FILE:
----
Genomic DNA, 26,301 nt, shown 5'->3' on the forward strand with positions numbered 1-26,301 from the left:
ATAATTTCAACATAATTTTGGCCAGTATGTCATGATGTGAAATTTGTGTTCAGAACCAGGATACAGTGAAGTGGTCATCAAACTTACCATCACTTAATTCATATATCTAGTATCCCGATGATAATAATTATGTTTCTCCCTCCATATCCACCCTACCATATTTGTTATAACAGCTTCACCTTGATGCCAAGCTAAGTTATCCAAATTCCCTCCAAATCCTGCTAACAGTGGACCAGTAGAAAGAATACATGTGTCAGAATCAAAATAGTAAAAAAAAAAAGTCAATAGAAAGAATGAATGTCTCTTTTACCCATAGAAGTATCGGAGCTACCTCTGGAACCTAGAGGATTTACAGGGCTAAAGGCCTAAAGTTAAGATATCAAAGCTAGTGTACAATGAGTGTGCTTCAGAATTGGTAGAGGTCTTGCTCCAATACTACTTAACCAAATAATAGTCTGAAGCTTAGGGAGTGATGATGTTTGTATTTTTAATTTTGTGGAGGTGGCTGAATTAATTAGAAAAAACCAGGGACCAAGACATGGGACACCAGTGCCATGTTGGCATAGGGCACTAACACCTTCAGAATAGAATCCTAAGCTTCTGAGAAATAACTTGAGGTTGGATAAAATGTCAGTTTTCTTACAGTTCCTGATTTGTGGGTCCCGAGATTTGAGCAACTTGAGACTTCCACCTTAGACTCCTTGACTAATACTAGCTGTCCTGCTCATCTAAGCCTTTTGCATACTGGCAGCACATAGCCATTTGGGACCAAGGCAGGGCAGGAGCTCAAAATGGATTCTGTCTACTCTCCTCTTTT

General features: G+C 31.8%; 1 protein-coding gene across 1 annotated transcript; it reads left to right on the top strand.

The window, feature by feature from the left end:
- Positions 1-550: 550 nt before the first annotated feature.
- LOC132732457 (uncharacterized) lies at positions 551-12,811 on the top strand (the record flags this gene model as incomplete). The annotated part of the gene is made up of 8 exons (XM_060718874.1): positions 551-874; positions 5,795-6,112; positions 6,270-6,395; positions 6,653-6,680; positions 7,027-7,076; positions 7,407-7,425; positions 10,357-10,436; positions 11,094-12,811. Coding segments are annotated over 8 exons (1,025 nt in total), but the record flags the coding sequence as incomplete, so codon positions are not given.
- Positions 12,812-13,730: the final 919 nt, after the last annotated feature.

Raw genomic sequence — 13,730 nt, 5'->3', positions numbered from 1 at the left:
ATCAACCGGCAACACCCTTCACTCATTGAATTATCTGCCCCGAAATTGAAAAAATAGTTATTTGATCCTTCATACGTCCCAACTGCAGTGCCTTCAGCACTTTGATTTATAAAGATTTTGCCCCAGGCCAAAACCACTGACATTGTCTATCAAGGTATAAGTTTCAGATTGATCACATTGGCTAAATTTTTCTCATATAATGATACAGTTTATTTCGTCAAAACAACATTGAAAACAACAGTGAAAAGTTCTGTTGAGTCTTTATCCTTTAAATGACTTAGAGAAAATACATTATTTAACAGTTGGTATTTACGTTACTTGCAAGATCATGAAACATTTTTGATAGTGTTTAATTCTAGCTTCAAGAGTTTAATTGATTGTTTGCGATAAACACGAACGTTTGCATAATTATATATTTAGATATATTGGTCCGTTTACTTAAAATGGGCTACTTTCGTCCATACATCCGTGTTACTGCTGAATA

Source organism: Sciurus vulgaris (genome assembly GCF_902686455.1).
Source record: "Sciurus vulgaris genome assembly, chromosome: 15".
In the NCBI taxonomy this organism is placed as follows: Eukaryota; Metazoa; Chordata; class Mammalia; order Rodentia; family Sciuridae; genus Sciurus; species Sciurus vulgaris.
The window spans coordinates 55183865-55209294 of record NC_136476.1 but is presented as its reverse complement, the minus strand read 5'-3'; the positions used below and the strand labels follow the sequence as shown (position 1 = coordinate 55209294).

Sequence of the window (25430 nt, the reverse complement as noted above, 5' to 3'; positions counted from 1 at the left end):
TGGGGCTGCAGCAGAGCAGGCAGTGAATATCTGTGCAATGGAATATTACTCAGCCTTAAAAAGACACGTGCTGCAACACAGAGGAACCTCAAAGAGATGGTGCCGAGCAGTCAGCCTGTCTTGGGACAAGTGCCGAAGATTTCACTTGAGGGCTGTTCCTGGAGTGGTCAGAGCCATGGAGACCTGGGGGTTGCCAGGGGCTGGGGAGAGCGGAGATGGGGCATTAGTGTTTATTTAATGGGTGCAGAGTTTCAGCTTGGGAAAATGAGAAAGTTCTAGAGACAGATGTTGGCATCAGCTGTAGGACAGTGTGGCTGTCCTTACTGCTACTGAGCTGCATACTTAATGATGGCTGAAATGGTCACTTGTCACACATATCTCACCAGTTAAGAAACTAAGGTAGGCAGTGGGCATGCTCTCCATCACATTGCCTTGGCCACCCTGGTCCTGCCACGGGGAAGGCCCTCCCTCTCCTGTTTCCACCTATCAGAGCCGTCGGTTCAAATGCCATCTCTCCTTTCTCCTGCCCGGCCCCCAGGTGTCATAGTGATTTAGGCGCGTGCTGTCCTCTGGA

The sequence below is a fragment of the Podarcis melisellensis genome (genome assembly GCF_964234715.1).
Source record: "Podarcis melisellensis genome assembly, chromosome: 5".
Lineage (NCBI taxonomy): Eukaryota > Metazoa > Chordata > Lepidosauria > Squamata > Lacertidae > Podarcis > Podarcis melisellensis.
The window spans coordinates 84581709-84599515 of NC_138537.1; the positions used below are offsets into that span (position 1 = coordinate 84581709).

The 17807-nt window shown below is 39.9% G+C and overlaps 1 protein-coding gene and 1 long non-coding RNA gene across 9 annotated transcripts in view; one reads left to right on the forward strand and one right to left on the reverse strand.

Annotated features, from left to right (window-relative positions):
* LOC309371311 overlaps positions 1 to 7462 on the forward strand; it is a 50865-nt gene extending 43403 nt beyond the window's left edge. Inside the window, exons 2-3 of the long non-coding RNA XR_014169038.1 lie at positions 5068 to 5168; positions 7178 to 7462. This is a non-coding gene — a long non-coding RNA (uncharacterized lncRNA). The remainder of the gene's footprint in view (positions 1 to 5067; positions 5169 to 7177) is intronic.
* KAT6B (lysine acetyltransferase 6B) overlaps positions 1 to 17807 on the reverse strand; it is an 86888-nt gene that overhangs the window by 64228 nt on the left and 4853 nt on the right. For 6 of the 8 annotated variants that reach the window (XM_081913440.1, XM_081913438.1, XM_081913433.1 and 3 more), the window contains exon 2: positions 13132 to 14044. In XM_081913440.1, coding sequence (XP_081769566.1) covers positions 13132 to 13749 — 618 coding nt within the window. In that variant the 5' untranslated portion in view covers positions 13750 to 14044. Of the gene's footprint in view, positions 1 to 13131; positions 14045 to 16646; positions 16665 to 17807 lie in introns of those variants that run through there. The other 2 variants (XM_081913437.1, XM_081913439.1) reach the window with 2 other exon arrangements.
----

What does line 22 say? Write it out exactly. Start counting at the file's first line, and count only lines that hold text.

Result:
* LOC309371311 overlaps positions 1 to 7462 on the forward strand; it is a 50865-nt gene extending 43403 nt beyond the window's left edge. Inside the window, exons 2-3 of the long non-coding RNA XR_014169038.1 lie at positions 5068 to 5168; positions 7178 to 7462. This is a non-coding gene — a long non-coding RNA (uncharacterized lncRNA). The remainder of the gene's footprint in view (positions 1 to 5067; positions 5169 to 7177) is intronic.